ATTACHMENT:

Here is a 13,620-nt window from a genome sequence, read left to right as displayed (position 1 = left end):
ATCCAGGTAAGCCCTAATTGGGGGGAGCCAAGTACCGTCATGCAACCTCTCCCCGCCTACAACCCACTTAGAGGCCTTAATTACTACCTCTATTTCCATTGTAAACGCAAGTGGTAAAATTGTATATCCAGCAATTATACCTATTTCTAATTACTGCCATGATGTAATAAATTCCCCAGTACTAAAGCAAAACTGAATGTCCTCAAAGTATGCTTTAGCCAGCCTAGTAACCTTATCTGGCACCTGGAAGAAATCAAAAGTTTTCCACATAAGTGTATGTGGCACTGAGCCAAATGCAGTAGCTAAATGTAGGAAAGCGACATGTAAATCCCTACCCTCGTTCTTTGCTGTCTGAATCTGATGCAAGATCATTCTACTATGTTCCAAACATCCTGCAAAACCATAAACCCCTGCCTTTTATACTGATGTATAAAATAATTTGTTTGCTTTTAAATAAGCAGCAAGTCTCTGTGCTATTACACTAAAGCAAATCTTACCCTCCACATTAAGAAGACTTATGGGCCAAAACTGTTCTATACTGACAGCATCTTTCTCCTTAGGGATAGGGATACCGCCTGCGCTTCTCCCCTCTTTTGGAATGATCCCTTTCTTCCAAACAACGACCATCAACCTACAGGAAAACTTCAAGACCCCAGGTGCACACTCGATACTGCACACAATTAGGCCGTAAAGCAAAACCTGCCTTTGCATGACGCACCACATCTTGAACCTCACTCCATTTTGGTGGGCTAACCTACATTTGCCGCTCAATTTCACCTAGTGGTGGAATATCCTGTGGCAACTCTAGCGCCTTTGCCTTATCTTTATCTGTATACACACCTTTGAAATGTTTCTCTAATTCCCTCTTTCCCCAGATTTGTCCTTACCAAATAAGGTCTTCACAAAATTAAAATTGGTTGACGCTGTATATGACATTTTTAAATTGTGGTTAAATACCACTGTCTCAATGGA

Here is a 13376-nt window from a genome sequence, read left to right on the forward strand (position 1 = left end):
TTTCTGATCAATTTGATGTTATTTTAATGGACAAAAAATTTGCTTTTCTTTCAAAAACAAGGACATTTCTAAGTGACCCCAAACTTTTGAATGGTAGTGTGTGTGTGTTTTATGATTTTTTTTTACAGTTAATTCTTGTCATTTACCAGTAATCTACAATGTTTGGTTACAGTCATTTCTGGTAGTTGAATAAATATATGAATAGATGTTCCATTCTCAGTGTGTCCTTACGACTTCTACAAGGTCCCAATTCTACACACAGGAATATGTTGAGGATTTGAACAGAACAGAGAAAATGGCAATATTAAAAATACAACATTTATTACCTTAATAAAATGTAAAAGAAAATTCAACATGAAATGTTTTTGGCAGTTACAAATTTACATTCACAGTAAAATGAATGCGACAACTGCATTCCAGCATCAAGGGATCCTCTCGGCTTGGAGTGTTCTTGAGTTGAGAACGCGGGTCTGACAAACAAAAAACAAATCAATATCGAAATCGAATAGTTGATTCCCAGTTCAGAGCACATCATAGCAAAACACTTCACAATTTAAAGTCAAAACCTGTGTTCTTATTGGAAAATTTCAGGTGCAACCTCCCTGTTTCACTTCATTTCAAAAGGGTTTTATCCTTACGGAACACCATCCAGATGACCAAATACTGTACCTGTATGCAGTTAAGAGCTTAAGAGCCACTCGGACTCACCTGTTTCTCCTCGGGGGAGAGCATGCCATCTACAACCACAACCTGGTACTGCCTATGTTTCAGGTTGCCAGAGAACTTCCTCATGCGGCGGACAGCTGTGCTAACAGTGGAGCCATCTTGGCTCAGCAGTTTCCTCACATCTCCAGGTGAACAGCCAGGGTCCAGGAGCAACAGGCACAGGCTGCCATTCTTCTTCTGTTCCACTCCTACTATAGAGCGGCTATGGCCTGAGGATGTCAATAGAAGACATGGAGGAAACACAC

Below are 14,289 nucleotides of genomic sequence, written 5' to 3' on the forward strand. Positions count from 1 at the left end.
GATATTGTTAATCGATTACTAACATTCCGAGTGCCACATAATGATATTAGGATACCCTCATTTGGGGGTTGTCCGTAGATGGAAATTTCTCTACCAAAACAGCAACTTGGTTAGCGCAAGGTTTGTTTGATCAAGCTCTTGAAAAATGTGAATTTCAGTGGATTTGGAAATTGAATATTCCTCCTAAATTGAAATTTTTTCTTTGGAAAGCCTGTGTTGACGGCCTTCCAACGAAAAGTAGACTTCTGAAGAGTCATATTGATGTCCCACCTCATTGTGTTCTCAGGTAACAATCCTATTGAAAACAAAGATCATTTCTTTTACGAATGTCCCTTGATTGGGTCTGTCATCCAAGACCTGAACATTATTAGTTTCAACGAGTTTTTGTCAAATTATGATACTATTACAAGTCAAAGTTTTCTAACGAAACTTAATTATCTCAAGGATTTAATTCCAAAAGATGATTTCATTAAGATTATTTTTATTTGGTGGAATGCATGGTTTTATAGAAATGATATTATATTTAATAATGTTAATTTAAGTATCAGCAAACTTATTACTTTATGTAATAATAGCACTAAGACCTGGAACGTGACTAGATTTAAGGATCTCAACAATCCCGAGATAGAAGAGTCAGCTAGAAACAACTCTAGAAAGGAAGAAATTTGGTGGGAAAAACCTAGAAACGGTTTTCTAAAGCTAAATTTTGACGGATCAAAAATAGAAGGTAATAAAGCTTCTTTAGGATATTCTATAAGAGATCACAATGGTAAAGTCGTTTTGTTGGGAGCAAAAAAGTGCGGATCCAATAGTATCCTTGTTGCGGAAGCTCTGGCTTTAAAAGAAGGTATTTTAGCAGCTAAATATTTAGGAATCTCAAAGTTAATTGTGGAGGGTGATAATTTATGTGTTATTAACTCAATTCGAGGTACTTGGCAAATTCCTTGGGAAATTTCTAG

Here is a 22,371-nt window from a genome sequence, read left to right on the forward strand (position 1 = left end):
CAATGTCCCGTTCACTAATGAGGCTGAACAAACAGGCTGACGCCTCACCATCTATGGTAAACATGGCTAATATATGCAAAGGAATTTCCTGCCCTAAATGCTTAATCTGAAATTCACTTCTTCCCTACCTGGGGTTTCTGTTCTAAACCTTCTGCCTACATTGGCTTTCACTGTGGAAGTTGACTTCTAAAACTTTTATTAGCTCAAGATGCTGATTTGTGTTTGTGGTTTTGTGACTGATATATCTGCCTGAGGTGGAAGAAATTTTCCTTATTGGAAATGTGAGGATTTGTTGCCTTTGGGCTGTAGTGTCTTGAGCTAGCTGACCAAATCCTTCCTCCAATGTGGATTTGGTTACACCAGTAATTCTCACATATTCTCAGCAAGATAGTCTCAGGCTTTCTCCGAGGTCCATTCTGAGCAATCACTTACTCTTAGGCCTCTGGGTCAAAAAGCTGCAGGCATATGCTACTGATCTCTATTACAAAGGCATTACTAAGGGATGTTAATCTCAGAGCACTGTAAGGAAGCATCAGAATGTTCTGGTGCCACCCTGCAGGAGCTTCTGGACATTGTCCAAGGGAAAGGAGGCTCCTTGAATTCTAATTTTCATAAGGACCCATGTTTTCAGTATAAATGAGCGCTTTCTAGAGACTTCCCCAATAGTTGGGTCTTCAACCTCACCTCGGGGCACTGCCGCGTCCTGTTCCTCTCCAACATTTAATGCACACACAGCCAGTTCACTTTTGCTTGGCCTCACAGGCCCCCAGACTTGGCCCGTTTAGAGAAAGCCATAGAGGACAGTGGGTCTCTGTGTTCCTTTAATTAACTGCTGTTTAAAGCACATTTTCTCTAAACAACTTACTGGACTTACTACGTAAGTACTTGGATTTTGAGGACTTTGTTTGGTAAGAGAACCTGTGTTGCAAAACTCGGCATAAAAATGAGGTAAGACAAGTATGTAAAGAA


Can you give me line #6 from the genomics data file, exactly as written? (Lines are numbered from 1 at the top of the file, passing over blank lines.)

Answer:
GATATTGTTAATCGATTACTAACATTCCGAGTGCCACATAATGATATTAGGATACCCTCATTTGGGGGTTGTCCGTAGATGGAAATTTCTCTACCAAAACAGCAACTTGGTTAGCGCAAGGTTTGTTTGATCAAGCTCTTGAAAAATGTGAATTTCAGTGGATTTGGAAATTGAATATTCCTCCTAAATTGAAATTTTTTCTTTGGAAAGCCTGTGTTGACGGCCTTCCAACGAAAAGTAGACTTCTGAAGAGTCATATTGATGTCCCACCTCATTGTGTTCTCAGGTAACAATCCTATTGAAAACAAAGATCATTTCTTTTACGAATGTCCCTTGATTGGGTCTGTCATCCAAGACCTGAACATTATTAGTTTCAACGAGTTTTTGTCAAATTATGATACTATTACAAGTCAAAGTTTTCTAACGAAACTTAATTATCTCAAGGATTTAATTCCAAAAGATGATTTCATTAAGATTATTTTTATTTGGTGGAATGCATGGTTTTATAGAAATGATATTATATTTAATAATGTTAATTTAAGTATCAGCAAACTTATTACTTTATGTAATAATAGCACTAAGACCTGGAACGTGACTAGATTTAAGGATCTCAACAATCCCGAGATAGAAGAGTCAGCTAGAAACAACTCTAGAAAGGAAGAAATTTGGTGGGAAAAACCTAGAAACGGTTTTCTAAAGCTAAATTTTGACGGATCAAAAATAGAAGGTAATAAAGCTTCTTTAGGATATTCTATAAGAGATCACAATGGTAAAGTCGTTTTGTTGGGAGCAAAAAAGTGCGGATCCAATAGTATCCTTGTTGCGGAAGCTCTGGCTTTAAAAGAAGGTATTTTAGCAGCTAAATATTTAGGAATCTCAAAGTTAATTGTGGAGGGTGATAATTTATGTGTTATTAACTCAATTCGAGGTACTTGGCAAATTCCTTGGGAAATTTCTAG